Metro Blooms/The Backyard Phenology Project 

    This effort will involve many partners, including a key collaboration between Metro Blooms and The Backyard Phenology Project to amplify the voices of the community through stories gathered during a multi-year community effort to engage environmental justice communities in the Phillips, Corcoran, and Harrison neighborhoods of Minneapolis to replace traditional turf with wildlife-friendly native plants. The collaboration will support efforts to build pathways to careers in green infrastructure by building community and university connections, sharing our stories and experience, and using data and science to guide us. The project and measures of success will ultimately be defined by the community youth and young adults who will be equitably compensated to take leadership roles in helping to define and implement the project.

    The Power of African Languages and Oral Tradition

    We foreground the power of African languages and oral tradition to shape historical consciousness and diasporic sensibility. Often, stories told and read, as well as words and phrases uttered in one’s own first language bring a sense of immediacy and nearness in palpable ways, particularly among peoples of the diaspora. For many Africans in Minnesota, in particular, the language can literally become a place of habitation, where recollections of home and family, combined with their own distinct experiences of migration, displacement, and dispersal collide in dynamic ways to produce a sense of belonging and togetherness, as well as irresolution.

    We hope to encourage such unexpected connection-making among students who enroll in our Somali and Swahili language courses, instructors, and community partners to foster both creativity and community building. This grant will allow us to shape the (1) pilot podcast program curated and produced by Julia Nekessa Opoti called “The Power of African Languages and Oral Tradition” and (2) two-day Somali language and literature study circle led by Said Salah Ahmed.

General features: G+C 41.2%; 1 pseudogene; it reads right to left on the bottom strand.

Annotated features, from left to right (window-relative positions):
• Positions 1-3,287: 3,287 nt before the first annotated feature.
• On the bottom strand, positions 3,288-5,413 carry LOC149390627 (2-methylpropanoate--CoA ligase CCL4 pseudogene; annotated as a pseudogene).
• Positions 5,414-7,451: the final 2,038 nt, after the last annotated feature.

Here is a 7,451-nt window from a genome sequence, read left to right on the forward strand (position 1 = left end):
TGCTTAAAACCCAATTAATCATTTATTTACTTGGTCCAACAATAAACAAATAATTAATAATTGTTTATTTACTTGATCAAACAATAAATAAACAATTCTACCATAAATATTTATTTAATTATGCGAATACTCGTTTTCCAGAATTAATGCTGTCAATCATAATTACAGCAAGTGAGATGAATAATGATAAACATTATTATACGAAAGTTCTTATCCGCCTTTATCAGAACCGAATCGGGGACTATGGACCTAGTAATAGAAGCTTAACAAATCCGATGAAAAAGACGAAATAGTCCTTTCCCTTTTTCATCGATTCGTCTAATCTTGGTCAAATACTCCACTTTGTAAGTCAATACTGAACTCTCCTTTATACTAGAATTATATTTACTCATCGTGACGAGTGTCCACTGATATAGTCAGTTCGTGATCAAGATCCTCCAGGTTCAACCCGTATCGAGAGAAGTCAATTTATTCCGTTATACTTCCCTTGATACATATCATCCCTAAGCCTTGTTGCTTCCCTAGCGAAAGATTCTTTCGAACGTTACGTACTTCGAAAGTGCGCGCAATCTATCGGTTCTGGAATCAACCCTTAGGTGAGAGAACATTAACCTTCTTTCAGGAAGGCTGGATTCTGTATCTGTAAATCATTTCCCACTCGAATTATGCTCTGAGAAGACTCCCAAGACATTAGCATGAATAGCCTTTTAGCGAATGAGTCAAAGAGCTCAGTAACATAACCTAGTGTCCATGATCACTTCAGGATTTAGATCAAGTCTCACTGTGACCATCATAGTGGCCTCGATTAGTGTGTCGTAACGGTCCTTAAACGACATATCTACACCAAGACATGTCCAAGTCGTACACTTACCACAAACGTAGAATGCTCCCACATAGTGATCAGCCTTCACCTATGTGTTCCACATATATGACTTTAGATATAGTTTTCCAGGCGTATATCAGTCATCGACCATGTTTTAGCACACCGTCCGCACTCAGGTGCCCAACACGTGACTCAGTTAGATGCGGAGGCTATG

Applying for a Hub Residency


    Applicants can be:

    • College of Liberal Arts faculty members, instructors, and staff
    • Community members with a College of Liberal Arts faculty or staff sponsor
    • Departments and collaborative groups that involve College of Liberal Arts faculty or staff (such as Grand Challenges research groups or Interdisciplinary Collaborative Workshops [ICWs])

    We encourage proposals that centrally involve undergraduate and graduate student participation. Community members and organizations must have a College of Liberal Arts faculty or staff sponsor to facilitate the use of the space and other University resources. 


    Projects may vary in size, scope, and duration but must, by their nature, necessitate ongoing access to space (that is, proposals should not be for one-time events). They should be collaborative and facilitate reciprocal engagement with community members and groups around topics of important public interest.  

    The most competitive projects will be those that align with at least one, and potentially more, of the following purposes:

    • Informing contemporary debates
    • Amplifying community voices and histories
    • Helping individuals and communities navigate difficult experiences
    • Expanding educational access
    • Preserving culture in times of crisis and change 

    Priority will be given to projects that constitute one or both of the following types of engagement:

    • Engaged research—research initiatives in which higher education faculty and students partner with community members in the creation of knowledge
    • Engaged teaching—higher education instruction involving engaged research, teaching, and public programming